We track their careers so that they may ascend as men. In the case of the black woman, this work is even more focused. When someone says, “I cannot get promoted because I’m black,” there’s an issue at the company, which needs to mobilize leadership to change.

We also encourage corporate support for social projects that strengthen the voices of black women in society and we press for the company’s products and services to consider black women. Studies show that companies that show commitment to fighting discrimination improve their public image and this helps their business. For example, a woman likes to patronize a company where she sees a female presence in important positions, not just in lower ones.

BE – What are the main issues of Brazil’s black movement nowadays?
CB – Black women and the imprisonment of black youth. These are evident issues and there are also non-black people engaged in these battles. If you look closely, black women are the most disadvantaged, with lower wages and greater difficulties. And, they are also, throughout the country, the group that is leading the struggle for an equal society. I am a whiteness studies scholar. You can see all those white-collar men going through the prisons and leaving, while young black men, who make up the majority of Brazil’s prisoners, are more likely to be detained provisionally, without convictions. What kind of law is that which releases the white man and keeps the young black in jail? CEERT brought the first lawsuit against the police murder of blacks, as a crime of racism, 20 years ago. It is one thing is to say that blacks are murdered, another is to say that this murder was committed by the state as a crime of racism.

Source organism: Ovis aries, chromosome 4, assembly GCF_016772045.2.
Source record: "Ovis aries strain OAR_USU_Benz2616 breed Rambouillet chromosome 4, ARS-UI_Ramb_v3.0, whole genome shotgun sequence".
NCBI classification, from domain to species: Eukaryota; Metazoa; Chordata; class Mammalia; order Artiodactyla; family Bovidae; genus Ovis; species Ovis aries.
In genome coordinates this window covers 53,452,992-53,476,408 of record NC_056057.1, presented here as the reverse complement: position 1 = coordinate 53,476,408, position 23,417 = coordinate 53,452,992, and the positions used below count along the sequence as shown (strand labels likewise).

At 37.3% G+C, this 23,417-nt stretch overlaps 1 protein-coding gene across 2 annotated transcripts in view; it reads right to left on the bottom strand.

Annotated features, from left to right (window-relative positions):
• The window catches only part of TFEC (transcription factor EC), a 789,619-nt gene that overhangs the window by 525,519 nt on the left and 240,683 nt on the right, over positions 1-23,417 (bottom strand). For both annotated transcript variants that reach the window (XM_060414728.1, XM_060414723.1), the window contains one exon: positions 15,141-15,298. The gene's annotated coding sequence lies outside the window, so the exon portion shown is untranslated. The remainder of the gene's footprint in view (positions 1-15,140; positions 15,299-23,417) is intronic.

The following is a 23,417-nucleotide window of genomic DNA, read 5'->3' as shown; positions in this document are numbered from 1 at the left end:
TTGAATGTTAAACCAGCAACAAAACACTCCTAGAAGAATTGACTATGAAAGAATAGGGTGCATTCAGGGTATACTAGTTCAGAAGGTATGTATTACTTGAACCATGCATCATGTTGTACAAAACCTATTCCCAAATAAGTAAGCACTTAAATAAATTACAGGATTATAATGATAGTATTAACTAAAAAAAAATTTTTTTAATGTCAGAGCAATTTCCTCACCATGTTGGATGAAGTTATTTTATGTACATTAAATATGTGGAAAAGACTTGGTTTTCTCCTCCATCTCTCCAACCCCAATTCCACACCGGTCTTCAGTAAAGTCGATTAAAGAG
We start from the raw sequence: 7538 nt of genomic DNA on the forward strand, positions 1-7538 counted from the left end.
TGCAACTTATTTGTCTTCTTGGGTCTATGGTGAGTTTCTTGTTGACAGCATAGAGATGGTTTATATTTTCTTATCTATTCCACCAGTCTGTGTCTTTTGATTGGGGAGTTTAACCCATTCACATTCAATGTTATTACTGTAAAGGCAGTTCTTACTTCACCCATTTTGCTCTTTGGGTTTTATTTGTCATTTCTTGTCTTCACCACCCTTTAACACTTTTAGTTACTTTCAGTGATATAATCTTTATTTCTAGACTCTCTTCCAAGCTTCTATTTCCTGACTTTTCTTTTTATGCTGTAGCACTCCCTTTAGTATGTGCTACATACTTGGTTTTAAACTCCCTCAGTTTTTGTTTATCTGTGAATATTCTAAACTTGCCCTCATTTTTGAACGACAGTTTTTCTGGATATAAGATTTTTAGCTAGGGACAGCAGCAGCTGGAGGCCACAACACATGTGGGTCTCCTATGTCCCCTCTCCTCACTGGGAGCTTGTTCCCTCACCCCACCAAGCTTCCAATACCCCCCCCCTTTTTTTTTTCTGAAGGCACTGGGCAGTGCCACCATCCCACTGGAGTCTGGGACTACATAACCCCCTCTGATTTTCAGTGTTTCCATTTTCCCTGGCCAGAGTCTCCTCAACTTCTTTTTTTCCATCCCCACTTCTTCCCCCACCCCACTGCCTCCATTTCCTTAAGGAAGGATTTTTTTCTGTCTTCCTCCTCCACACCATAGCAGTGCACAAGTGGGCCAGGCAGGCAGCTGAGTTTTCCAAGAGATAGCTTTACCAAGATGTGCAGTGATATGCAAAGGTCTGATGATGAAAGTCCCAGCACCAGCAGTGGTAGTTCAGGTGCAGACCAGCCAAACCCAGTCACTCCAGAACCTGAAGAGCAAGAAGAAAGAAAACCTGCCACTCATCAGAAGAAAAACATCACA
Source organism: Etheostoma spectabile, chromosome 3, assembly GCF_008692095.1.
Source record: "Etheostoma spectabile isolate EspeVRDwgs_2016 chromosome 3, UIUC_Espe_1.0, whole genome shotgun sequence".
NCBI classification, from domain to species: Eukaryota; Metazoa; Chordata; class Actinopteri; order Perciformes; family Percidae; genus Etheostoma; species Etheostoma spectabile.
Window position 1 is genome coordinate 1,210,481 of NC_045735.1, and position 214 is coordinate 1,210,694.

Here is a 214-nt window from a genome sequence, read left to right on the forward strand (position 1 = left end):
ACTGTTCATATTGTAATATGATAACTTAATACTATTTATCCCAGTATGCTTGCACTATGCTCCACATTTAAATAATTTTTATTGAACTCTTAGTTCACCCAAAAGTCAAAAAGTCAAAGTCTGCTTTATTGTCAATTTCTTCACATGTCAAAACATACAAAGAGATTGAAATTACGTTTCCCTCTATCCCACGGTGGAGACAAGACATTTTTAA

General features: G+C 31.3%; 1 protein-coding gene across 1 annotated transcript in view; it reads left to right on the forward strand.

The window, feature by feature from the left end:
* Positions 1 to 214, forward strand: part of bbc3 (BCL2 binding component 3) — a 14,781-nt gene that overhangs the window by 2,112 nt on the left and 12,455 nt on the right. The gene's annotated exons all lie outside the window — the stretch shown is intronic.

BE – Tell us about your studies on whiteness.
CB – My Ph.D. thesis is about the narcissistic pacts in racism. It is based on Freud’s work, which uses the story of Narcissus, a man so in love with his beauty that he fell into the lake when he saw his reflection and, as a consequence, he died.

People always support those who are like themselves. So, a woman does not fit for a management position, not an LGBT, not a black person. And, places are assured for people who are the same as those already in power. This restricts our society, because you need pluralism to progress.

BE – What are the main achievements of the black movement in recent years?
CB – The number of black youth enrolled in universities has tripled, and now more than 40 percent of youth at federal universities are black. There is now a large contingent of blacks who want their efforts in education to translate into better work. The black presence grows and is more visible in the media and education. In addition, we have the recent achievement of the quilombolas in the Supreme Federal Court [in February, Brazil’s highest court upheld the decree protecting quilombola lands].


This content is part of Believe.Women, a series of interviews conducted by Believe.Earth in partnership with AzMina magazine and the Catarinas portal. Believe.Women supports and promotes SDG 5 (gender equality), and SDG 10 (reducing income inequalities).